If you’re lucky enough to get your play produced, you should be able to navigate the changing sea of rehearsals. This is where the journey to the stage really takes place and you must be ready for different conditions from smooth sailing to the possibility of small squalls and even storms. The Quickening rehearsals have been smooth sailing for me and part of that is due to the people involved and perhaps luck. But I also think that has to do with what I will distill here as “Rehearsal Rules for Playwrights” I’ve picked up over the years.
Rule #1: Do not attempt to direct the actors. In addition to directing being a completely different skill set, there can be only one director; most theatre is not a democracy. You may be the author of the text, but the director is the author of the production.
Rule #2: Part of your job in rehearsal is to be a resource about the script – but kindly direct all questions to the director and discuss questions with them. Let the director answer or answer with the director present. Sometimes, consciously or unconsciously, actors may seek proof that something they wish to do is “correct.” You know what you intended when you wrote it, right? But there are many ways to fulfill that intention and actors and directors will come up with brilliant things based on your words that hadn’t occurred to you – which is also one of the wonderful things about theatre. If you have an issue with something – talk to the director. You do not want an actor saying to a director, “Well, I talked to the playwright about it and they said I’m right/I should do it like this.”
Rule #3: Give them space. I love being in rehearsals but I also know that my presence changes the dynamic. Actors may feel judged and, like it or not, you become an audience; actors may consciously or subconsciously tailor their work to reach you. So, after the table work and the blocking is completed, pick and choose those rehearsals you will attend. I suggest a run through of acts or the entire play so you can experience how the play is coming to life.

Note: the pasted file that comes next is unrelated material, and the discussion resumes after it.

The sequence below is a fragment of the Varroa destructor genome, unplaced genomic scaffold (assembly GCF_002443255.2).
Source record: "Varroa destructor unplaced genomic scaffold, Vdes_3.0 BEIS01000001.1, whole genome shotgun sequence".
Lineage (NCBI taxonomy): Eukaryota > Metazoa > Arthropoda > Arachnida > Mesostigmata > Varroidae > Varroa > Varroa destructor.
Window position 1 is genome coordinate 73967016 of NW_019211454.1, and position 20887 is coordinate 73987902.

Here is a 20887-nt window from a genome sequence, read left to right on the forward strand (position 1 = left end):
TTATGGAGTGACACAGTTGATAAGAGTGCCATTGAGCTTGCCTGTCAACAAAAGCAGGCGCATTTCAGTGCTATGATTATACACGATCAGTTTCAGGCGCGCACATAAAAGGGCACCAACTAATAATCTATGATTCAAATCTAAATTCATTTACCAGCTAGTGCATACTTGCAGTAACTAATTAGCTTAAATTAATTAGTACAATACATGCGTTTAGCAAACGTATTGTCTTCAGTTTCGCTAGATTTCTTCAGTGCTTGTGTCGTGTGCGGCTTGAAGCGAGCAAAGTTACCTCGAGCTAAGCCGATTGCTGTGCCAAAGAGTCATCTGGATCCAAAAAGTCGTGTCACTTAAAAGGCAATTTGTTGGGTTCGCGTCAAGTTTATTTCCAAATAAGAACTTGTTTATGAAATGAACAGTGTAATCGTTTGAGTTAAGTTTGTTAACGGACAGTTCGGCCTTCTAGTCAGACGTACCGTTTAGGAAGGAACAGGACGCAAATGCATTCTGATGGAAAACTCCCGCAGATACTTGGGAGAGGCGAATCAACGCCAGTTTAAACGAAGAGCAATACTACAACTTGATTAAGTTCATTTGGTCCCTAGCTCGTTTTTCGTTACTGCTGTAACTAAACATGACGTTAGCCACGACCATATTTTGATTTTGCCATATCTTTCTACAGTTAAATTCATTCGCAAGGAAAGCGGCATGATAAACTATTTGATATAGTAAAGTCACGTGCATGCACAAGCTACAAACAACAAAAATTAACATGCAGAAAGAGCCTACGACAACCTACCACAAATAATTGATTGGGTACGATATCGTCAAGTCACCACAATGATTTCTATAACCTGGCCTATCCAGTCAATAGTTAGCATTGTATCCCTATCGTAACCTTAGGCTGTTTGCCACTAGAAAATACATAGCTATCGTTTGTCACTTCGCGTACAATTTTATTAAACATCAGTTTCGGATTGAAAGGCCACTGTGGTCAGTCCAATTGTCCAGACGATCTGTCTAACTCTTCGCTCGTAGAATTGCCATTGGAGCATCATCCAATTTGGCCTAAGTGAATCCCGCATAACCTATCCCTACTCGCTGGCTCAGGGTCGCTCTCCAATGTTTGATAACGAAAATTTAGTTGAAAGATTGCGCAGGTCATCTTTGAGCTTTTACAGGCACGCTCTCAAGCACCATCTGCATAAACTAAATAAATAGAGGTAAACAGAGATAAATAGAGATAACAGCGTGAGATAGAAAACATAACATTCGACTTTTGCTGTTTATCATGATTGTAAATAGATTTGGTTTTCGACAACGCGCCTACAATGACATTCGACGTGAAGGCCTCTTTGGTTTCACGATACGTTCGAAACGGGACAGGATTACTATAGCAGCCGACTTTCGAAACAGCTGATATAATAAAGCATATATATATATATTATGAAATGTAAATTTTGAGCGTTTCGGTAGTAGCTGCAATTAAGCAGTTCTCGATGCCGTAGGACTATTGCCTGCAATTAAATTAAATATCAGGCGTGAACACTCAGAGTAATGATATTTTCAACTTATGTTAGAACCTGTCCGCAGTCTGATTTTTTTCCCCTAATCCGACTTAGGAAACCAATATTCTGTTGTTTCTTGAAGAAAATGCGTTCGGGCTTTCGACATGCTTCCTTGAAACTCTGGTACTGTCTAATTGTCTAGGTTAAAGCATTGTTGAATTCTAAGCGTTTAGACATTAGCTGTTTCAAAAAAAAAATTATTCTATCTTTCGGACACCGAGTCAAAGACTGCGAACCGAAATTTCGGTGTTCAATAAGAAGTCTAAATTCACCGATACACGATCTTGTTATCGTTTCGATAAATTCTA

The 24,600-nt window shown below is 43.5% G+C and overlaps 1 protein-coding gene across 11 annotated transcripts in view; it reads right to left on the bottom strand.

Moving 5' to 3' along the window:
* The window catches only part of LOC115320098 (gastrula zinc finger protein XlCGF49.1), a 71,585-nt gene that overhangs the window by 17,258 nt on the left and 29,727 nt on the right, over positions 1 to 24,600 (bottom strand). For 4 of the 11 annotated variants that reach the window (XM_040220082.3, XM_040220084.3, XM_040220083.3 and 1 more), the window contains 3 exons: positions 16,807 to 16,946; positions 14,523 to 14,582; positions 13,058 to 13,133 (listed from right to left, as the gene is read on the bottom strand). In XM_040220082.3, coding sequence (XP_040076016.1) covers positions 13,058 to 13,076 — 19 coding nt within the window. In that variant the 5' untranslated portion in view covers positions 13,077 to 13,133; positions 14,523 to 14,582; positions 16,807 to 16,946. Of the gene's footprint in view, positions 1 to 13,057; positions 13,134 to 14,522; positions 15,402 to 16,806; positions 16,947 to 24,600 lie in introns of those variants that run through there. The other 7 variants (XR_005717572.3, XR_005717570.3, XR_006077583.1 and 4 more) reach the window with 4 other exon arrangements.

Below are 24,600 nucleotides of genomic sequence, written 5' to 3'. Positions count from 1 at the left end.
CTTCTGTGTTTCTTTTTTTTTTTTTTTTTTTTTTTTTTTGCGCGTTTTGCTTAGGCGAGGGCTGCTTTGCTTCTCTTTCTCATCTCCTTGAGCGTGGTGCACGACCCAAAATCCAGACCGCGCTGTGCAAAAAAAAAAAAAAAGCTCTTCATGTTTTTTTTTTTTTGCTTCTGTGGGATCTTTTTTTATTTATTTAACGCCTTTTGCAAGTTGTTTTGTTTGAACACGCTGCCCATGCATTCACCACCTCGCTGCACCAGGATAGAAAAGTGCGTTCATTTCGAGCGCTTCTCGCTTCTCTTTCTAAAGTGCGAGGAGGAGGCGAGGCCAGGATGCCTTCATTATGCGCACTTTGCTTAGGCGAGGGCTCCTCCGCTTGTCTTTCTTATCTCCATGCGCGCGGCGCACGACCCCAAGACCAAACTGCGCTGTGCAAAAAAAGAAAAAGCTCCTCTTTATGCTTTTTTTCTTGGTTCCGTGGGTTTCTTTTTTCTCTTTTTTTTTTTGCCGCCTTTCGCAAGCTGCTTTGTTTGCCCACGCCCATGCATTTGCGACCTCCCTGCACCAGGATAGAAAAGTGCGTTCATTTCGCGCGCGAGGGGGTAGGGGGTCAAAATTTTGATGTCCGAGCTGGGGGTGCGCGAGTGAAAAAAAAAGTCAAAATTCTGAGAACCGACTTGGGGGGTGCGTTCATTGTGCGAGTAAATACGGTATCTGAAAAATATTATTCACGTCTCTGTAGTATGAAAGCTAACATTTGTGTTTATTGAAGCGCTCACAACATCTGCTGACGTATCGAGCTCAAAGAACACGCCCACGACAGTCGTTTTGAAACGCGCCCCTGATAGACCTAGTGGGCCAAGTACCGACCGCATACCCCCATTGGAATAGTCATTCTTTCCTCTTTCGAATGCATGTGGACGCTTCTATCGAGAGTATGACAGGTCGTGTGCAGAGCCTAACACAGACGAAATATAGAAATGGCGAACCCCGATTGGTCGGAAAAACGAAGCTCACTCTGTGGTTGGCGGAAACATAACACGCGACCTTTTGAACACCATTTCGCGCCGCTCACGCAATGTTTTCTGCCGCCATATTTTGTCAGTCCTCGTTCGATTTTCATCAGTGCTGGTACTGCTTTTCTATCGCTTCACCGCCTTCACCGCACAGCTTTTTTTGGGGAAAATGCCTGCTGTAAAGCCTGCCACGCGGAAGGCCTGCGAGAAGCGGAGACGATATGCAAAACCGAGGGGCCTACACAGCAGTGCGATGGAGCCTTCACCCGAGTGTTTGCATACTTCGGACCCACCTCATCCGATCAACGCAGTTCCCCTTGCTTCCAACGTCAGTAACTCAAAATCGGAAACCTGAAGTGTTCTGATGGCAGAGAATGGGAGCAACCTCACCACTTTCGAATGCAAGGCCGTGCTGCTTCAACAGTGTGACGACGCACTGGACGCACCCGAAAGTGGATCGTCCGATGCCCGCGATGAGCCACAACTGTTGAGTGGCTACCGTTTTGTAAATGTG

Rule #4: Be open. Some of the best dramaturgical advice I’ve had has come from the director, the actors and designers involved in a production.
Rule #5: Give yourself a deadline, as early as possible in the process, that’s a cut-off point for revisions. Don’t wait ‘till an actor has mastered that monologue to change or cut it.
Rule #6: Turn your cell phone off. Your being there, in effect, makes you an audience (see Rule #3). Imagine how it would feel to be working on a scene and see the playwright staring at his screen instead of watching.
Rule #7: I love actors and I love talking with them, but remember everyone is there to work on your play – not to socialize. So, don’t get in the way.
Rule #8: Bringing snacks and water now and then is always a nice way to show your appreciation of everyone involved. But check with the stage manager and director first.
Rule #9: Keep your mouth shut about what happens during rehearsal and what you think about it. You’re a member of this family, too.
Rule #10: Finally, remember it’s your play – you may get lots of input, asked for or not, about changes. Don’t change anything that violates your gut instinct about what the play is about. The theatre is one of the last art forms where the writer has final say on their work. When in doubt, refer to the Dramatists Bill of Rights of The Dramatists Guild of America:
“No one (e.g., directors, actors, dramaturgs) can make changes, alterations, and/or omissions to your script – including the text, title, and stage directions – without your consent. This is called “script approval.”